Saturday, October 29, 2016

A beautiful pair of Packards in Oregon
This past week, the author had the opportunity to visit the Western Antique Aeroplane and Automobile Museum (WAAAM) in Hood River Oregon, and we will feature several of the most interesting automobiles in their excellent collection. Today, we’ll share a couple of Packards, one of the most respected brands of luxury cars during the nineteen twenties and thirties. The Packard advertising slogan was “Ask the man who owns one.”
The first car featured is a 1929 Packard Model 626 Sport Coupe which was originally sold by the Earle C. Anthony, the Packard distributor for the state of California, initially it was used a demonstrator for the optional wooden artillery wheels, which proved to be unpopular, as customers thought the wooden wheels looked “old fashioned” and preferred solid disk wheels. The Packard 626 series car introduced in 1929 was powered by 320 cubic inch straight eight engine that produced 90 horsepower but was a very smooth-running powerplant.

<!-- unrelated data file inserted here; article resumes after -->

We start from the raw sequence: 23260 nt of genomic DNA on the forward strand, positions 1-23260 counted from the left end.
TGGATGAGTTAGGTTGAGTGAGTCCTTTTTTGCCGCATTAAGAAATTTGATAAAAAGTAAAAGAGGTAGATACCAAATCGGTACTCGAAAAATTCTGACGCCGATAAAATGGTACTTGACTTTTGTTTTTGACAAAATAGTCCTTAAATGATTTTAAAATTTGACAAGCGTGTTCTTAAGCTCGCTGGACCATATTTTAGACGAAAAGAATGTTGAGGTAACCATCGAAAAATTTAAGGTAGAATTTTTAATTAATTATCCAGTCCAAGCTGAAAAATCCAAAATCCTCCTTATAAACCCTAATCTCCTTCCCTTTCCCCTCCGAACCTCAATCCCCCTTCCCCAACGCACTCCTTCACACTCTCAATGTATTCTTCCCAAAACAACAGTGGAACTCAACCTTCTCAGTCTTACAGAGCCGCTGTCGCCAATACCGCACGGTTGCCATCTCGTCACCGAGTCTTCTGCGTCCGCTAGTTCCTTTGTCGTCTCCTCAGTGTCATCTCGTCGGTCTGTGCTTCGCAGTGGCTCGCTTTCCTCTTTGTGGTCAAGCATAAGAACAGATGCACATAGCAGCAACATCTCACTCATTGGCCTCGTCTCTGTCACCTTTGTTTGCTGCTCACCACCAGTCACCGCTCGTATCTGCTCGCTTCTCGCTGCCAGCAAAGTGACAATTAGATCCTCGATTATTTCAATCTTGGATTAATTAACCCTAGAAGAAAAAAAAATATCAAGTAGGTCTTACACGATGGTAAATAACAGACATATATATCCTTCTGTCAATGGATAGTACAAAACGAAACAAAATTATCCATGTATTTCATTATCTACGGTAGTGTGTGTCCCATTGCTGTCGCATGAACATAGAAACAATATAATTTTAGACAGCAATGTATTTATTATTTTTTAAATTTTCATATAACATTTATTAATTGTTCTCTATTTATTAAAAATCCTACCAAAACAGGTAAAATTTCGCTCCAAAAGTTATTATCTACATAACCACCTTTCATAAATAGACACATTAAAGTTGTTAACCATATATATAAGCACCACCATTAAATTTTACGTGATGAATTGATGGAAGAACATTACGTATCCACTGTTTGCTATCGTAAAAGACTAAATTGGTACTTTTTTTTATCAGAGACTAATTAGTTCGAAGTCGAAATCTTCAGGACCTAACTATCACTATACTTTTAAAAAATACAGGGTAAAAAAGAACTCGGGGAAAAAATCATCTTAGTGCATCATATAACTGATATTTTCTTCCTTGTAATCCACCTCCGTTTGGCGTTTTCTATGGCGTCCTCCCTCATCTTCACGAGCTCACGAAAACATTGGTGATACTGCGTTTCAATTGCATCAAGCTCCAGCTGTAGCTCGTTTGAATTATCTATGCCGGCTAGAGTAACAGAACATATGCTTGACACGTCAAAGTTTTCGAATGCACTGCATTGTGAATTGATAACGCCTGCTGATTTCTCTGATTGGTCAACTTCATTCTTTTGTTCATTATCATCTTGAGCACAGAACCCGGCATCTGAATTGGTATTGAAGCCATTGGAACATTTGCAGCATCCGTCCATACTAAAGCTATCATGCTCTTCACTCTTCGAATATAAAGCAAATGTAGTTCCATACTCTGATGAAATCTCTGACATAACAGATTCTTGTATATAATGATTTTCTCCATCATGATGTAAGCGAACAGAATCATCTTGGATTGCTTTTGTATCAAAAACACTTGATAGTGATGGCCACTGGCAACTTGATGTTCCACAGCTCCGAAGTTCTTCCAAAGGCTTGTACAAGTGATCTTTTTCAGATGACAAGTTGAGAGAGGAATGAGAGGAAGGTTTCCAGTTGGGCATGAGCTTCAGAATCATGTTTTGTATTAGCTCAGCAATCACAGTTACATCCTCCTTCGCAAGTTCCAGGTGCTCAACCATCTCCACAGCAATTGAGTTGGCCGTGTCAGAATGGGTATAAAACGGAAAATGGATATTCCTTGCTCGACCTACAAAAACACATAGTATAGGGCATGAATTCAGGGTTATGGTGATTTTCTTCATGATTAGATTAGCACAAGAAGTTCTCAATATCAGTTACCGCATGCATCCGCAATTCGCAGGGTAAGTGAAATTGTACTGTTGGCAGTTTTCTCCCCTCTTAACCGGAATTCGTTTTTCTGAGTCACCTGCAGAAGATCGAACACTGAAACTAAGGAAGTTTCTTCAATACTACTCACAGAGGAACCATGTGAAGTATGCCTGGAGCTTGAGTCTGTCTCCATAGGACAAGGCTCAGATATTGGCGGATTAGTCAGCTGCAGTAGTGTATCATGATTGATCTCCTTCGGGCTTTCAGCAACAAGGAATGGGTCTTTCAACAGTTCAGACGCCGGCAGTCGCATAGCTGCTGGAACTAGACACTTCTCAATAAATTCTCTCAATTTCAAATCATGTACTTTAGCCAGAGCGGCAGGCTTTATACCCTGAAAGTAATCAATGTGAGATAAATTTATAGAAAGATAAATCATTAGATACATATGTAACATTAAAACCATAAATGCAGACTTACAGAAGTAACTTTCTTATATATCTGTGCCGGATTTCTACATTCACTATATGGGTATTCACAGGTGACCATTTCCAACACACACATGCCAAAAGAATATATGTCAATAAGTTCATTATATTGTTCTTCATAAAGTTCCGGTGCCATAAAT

Earle Anthony dealerships actually sold this car twice, as it was traded in by the original owner and sold as a used car to the second owner who kept the car for over thirty years. This remarkable car is on it fourth owner in 87 years. Much of the car is original but it has been repainted in its attractive maroon and black finis with dark yellow pinstriping. Note that there is not a separate compartment for the golf bag; rather the bag rests in the footwell of the rumble seat.   


The other Packard in the WAAAM collection is this spectacular 1935 Packard twelve-cylinder convertible coupe, finished in dark blue with gold pinstriping.

The 473 cubic inch V-12 engine has aluminum heads with hydraulic valve lifters and produced 160 horsepower. Unlike the 1929 Sport Coupe, this Packard has been totally restored.

Reportedly there were just 788 Packard Twelves built during the 1935 model year at the height of the Great Depression. One can easily imagine a  movie star or wealthy playboy behind the wheel of this magnificent Packard.